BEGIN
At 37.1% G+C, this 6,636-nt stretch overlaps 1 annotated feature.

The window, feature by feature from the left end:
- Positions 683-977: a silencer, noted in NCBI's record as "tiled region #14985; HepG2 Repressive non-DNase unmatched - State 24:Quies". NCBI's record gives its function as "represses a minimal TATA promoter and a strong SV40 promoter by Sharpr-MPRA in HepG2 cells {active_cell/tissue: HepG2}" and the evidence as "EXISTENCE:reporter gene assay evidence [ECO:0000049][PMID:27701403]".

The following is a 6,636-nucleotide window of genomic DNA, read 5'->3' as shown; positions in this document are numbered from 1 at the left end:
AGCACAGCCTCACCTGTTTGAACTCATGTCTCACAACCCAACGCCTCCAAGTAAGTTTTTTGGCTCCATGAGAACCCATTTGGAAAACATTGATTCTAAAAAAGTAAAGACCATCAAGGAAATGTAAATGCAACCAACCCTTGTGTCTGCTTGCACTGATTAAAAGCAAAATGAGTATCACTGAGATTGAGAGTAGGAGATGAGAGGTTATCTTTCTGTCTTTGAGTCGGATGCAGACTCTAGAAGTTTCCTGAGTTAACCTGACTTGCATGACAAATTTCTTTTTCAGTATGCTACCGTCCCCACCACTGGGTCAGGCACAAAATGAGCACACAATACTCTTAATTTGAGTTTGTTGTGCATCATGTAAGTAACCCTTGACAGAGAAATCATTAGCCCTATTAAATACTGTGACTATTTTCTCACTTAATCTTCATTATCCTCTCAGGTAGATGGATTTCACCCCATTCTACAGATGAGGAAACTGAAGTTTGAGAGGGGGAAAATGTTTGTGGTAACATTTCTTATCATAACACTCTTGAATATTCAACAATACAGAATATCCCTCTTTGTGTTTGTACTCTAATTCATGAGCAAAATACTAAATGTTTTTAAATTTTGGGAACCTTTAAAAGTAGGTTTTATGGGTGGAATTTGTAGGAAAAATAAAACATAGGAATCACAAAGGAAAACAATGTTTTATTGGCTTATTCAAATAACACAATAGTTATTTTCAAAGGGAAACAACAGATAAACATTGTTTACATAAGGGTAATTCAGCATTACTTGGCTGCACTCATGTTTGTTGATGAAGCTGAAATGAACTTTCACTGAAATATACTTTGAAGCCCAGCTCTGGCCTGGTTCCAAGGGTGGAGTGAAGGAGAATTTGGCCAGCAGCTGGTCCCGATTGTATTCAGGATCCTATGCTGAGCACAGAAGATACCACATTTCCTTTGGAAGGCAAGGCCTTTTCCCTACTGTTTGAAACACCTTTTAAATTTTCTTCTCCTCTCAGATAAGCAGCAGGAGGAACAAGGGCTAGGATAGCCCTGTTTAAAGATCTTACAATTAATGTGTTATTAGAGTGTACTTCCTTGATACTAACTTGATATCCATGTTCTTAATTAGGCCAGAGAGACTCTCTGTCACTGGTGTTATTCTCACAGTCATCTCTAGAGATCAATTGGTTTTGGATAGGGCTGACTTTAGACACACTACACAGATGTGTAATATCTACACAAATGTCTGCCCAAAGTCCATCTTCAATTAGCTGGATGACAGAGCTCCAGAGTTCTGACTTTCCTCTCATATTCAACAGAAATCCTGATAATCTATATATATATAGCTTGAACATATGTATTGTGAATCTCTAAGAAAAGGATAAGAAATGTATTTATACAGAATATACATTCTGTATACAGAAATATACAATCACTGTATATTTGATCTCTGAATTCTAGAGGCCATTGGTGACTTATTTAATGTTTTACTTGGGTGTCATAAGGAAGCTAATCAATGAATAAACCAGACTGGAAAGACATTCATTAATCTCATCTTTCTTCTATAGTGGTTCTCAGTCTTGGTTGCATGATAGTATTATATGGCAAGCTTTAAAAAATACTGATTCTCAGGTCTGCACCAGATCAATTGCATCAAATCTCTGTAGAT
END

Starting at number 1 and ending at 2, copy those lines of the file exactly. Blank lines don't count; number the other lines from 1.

At 37.1% G+C, this 6,636-nt stretch overlaps 1 annotated feature.

The window, feature by feature from the left end: